Too Bold? How About "Too Absurd"?
At first I thought that the headline writer was confused. "California tax reform plan much too bold for Capitol," it said above George Skelton's column today. "Too bold" could maybe have more than one meaning. Surely Skelton wasn't throwing in with the idea that massively shifting the tax burden to the lowest income levels in society was too good an idea. But I think that is, in fact, what he's saying.
"I would sign it immediately" if it were a bill, Schwarzenegger told reporters. "Without any doubt."
Of course, this is a governor who constantly seeks out things new and bold. And the tax proposal was all of that -- much too new and bold for most Capitol denizens, especially those representing special interests.
As Genest told me: "It shouldn't come as any surprise that lobbyists in Sacramento are in favor of maintaining the status quo unless they are confident that the change will serve their interests. That's why they're called 'special interests.' "
Nowhere in Skelton's article does he quote any figures or statistics citing the practical effect of the Parsky Commission's plans. He doesn't mention that, under the plan, taxpayers making over $1 million dollars a year would save $109,000 annually on average, while taxpayers making between $40,000 and $50,000 would save four bucks. He doesn't mention that the proposal would result in a net loss of revenue to the state, causing wider budget deficits. He does manage to mention critiques of the business net receipt tax from the side of business and industry, but offers no critiques from the opposite end, a la Jean Ross' statement that “You could not say, ‘We’re going to tax child care so we can lower the income tax on millionaires.’ But that’s what this does." The fact that the BNRT would hit business payrolls and disproportionately tax companies in the knowledge economy rather than the service economy also doesn't make it in. Skelton never mentions that, by taxing all businesses in the state, the BNRT would effectively tax rents.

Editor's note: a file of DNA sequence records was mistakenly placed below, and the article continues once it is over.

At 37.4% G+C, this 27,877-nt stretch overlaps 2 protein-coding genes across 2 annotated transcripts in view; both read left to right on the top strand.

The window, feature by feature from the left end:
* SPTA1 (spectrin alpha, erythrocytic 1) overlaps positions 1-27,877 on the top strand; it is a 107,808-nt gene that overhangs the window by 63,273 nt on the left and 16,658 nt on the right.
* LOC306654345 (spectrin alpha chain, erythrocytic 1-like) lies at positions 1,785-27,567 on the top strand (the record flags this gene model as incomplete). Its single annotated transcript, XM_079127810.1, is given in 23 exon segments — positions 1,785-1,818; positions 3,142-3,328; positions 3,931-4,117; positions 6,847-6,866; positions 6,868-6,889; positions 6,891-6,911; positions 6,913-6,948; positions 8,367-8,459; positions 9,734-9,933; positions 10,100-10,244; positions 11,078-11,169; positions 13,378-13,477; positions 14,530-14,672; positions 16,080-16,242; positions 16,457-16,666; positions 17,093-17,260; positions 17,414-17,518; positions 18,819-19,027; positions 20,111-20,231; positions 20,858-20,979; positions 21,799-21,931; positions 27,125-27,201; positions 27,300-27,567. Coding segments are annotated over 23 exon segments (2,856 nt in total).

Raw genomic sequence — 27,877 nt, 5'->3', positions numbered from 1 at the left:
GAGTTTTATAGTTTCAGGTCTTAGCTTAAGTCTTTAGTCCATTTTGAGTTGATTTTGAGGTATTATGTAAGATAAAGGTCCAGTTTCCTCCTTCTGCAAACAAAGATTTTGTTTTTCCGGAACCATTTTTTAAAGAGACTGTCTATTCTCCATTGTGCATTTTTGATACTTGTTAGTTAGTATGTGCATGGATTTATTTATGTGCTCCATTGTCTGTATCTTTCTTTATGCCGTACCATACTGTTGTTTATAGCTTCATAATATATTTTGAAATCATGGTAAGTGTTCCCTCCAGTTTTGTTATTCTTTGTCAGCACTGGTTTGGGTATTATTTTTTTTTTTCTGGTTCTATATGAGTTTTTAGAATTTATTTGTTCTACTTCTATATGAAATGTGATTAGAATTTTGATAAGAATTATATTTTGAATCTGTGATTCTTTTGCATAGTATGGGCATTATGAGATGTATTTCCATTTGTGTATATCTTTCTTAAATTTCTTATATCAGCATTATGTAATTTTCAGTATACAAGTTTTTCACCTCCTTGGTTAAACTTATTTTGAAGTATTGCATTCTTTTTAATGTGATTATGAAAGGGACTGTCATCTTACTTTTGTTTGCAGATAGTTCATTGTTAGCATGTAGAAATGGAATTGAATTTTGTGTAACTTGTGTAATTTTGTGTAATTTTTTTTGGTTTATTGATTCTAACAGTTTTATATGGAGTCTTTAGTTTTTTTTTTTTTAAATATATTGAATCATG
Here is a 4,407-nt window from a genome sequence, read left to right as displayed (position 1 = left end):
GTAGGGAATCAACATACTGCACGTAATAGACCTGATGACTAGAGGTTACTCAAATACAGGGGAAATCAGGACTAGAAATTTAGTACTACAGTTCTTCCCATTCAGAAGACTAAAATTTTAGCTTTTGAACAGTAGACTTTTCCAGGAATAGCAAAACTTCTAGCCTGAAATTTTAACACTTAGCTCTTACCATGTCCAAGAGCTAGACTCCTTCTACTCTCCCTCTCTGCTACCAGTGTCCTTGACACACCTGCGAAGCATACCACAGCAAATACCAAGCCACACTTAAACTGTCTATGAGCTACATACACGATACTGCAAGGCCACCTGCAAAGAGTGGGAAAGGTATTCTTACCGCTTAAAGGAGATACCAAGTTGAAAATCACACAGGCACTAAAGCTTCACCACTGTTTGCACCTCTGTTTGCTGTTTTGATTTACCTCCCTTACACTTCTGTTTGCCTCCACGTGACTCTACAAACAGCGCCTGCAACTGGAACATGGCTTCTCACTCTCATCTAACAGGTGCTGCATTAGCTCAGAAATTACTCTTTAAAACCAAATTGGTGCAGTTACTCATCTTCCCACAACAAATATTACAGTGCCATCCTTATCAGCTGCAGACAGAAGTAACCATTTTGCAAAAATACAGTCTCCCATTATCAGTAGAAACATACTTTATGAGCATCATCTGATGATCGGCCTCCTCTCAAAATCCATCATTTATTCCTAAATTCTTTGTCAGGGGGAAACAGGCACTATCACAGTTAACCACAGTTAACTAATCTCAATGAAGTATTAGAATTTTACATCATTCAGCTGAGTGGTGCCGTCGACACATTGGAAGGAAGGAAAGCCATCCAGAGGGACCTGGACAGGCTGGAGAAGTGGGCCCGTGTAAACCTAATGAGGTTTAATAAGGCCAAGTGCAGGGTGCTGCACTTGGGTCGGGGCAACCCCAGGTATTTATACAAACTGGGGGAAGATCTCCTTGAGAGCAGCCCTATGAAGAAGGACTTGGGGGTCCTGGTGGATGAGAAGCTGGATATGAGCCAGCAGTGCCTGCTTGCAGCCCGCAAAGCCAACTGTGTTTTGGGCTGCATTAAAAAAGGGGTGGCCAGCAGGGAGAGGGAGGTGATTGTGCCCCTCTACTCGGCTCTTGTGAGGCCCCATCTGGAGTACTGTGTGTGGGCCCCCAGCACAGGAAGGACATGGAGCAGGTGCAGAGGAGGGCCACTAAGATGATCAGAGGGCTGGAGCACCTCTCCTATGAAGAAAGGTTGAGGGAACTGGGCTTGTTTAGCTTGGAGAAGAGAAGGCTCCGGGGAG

He just says it's "too bold."
The Parsky Commission was practically designed to shift wealth upward. It should surprise nobody that this is what it ended up doing. That is bold, but not in the way that Skelton means it, I don't think.
He does give voice to where Karen Bass may steer the debate:
Bass was holding her tongue, trying not to express disappointment in the commission. When she first proposed its creation, the speaker envisioned the panel proposing something more practical and simple: reducing the sales tax rate and spreading it to currently untaxed services.
She promised a "thorough and objective public review" of the panel's recommendations.
Good idea, but don't stop there.
"My biggest message to dysfunctional Sacramento is to get something done," Parsky says. "If you've got a better idea, get it done."
There's no question that flattening and broadening the sales tax base is a decent enough idea. Under the constraints of minority rule, it may be the best one lawmakers can get, and it would prove popular if enacted. We'll see if the Parksy Commission report is dumped in favor of that.